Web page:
The most complete collection of essays on Hegel's Phenomenology of Spirit available in any language, with essays by distinguished international Hegel scholars.
The Phenomenology of Spirit was Hegel's first major philosophical work and is considered by many to be his masterpiece. Its several hundred pages treat topics as diverse as Greek drama, religion, medieval court culture, natural science, Romanticism, and the Enlightenment. Hegel regarded it as the introduction to his philosophical system as a whole, and it is often thought to be the most accessible work in his otherwise difficult philosophical corpus.
This anthology represents the most complete collection of essays on the Phenomenology in any language. It follows Hegel's table of contents, and all of the major sections of the work are covered. The main goal guiding the selection of essays was to collect the best articles written on the Phenomenology by distinguished international Hegel scholars and at the same time to provide systematic coverage. Although the essays are all by leading Hegel scholars, none of them presupposes any particular in-depth knowledge of Hegel or German philosophy. The object of the book is thus to make the Phenomenology more accessible for students while serving as an impetus for further Anglo-American Hegel research.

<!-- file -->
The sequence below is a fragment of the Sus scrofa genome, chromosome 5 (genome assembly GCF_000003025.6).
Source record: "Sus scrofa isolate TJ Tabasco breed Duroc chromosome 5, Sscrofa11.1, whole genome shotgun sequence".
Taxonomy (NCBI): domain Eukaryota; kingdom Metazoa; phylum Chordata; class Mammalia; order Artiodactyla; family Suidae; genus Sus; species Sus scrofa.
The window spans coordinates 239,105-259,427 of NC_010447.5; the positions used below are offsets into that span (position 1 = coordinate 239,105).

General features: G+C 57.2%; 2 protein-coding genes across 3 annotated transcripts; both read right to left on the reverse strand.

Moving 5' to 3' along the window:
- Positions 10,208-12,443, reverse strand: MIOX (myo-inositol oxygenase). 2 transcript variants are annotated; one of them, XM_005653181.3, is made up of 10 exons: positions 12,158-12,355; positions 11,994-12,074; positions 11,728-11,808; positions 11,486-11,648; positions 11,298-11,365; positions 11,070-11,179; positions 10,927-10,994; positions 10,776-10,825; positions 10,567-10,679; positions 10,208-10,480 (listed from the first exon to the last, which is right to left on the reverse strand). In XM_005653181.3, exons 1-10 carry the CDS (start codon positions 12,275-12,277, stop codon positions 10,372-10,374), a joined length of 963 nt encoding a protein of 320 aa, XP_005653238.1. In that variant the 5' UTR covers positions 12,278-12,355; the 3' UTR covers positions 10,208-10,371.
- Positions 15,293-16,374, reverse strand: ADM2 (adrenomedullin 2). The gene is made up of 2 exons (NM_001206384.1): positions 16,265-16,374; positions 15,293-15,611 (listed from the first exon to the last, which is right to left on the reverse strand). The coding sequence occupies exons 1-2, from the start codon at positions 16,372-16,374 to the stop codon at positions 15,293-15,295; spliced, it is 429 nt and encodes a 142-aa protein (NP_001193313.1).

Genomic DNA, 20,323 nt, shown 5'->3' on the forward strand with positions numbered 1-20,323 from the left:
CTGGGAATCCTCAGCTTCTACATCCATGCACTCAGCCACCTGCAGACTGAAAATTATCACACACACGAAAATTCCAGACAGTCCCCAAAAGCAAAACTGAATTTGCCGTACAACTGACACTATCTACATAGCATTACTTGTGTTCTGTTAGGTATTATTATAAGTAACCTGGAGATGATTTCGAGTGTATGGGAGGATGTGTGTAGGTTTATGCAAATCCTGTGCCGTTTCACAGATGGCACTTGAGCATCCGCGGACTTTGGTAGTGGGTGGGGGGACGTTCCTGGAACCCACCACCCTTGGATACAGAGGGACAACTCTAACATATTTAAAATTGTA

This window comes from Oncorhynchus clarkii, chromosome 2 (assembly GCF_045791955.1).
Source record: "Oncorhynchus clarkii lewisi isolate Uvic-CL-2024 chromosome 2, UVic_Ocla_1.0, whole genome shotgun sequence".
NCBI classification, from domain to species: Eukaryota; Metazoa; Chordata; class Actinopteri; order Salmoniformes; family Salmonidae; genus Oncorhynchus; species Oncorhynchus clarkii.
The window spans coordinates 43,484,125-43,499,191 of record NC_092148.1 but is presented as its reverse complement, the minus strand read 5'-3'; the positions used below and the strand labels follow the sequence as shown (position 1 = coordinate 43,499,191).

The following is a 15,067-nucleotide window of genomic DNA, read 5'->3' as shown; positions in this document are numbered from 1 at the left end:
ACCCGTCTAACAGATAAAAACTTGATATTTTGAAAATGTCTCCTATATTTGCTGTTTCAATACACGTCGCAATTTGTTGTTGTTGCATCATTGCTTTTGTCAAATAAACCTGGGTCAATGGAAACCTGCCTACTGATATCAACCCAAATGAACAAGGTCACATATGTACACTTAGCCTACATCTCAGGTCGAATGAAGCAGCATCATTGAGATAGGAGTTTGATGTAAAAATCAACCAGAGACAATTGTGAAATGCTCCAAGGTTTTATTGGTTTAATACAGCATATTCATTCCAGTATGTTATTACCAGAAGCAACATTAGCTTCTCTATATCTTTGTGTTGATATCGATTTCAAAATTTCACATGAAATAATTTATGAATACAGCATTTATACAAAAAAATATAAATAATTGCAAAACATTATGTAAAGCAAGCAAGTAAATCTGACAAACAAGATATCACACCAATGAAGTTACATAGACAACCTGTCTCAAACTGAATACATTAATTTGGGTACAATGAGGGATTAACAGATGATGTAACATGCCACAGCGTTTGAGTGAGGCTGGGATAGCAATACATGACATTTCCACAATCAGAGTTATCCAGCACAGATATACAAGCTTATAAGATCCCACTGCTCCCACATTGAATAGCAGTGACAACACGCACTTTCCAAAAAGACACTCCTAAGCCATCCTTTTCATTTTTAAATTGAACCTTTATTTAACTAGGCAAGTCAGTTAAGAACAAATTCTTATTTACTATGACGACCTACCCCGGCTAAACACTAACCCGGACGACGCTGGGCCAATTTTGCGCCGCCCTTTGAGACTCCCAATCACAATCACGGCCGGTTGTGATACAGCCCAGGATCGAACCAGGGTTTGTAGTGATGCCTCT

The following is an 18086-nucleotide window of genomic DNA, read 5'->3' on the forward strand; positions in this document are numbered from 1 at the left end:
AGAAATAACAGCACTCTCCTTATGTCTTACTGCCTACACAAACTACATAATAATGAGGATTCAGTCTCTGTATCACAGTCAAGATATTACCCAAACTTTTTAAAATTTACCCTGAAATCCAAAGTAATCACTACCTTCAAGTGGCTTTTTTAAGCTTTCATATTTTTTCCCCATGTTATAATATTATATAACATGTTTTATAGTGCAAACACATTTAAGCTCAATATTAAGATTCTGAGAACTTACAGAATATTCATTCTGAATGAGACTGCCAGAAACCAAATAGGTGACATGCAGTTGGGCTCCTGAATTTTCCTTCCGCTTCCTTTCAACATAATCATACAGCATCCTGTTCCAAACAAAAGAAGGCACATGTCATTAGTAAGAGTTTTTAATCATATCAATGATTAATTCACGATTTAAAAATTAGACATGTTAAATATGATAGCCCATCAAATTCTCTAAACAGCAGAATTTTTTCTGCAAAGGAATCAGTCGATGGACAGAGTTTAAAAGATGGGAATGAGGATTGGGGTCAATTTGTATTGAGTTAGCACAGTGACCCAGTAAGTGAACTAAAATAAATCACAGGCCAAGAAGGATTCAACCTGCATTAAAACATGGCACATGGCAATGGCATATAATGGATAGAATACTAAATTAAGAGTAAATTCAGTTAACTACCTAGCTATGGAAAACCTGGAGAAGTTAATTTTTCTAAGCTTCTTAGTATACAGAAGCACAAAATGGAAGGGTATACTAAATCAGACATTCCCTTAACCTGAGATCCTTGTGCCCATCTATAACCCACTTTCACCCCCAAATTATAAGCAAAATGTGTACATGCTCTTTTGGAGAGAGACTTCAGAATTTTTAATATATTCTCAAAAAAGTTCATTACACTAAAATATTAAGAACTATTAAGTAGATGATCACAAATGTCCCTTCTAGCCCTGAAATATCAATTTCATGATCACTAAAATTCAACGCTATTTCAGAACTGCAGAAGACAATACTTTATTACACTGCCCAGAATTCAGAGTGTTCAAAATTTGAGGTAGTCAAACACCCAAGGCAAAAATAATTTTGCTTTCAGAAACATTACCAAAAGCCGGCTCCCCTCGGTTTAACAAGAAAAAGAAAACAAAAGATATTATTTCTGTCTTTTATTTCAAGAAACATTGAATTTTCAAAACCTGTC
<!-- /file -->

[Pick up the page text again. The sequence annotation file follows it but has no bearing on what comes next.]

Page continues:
Among the contributors to the book are Howard Adelman, John W. Burbidge, Martin De Nys, Kenley R. Dove, Katharina Dulckeit, Joseph C. Flay, Moltke S. Gram, Daniel P. Jamros, George Armstrong Kelly, Alasdair MacIntyre, Mitchell H. Miller, Jr., Patricia Jagentowicz Mills, Karlheinz Nusser, David W. Price, John Sallis, Harald Schondorf, Gary Shapiro, Jean-Louis Vieillard-Baron, Kenneth R. Westphal, and Merold Westphal.
Jon Stewart is Associate Professor, Søren Kierkegaard Research Centre at Copenhagen University. He is editor of The Hegel Myths and Legends.
"The editor's stated organizational principle of examining the Phenomenology in a systematic fashion sets a worthwhile goal for the volume. The Phenomenology is probably the most taught of Hegel's works and deserves this kind of treatment. The collection has much to recommend it, and I think it makes a worthwhile contribution." — William Maker, Clemson University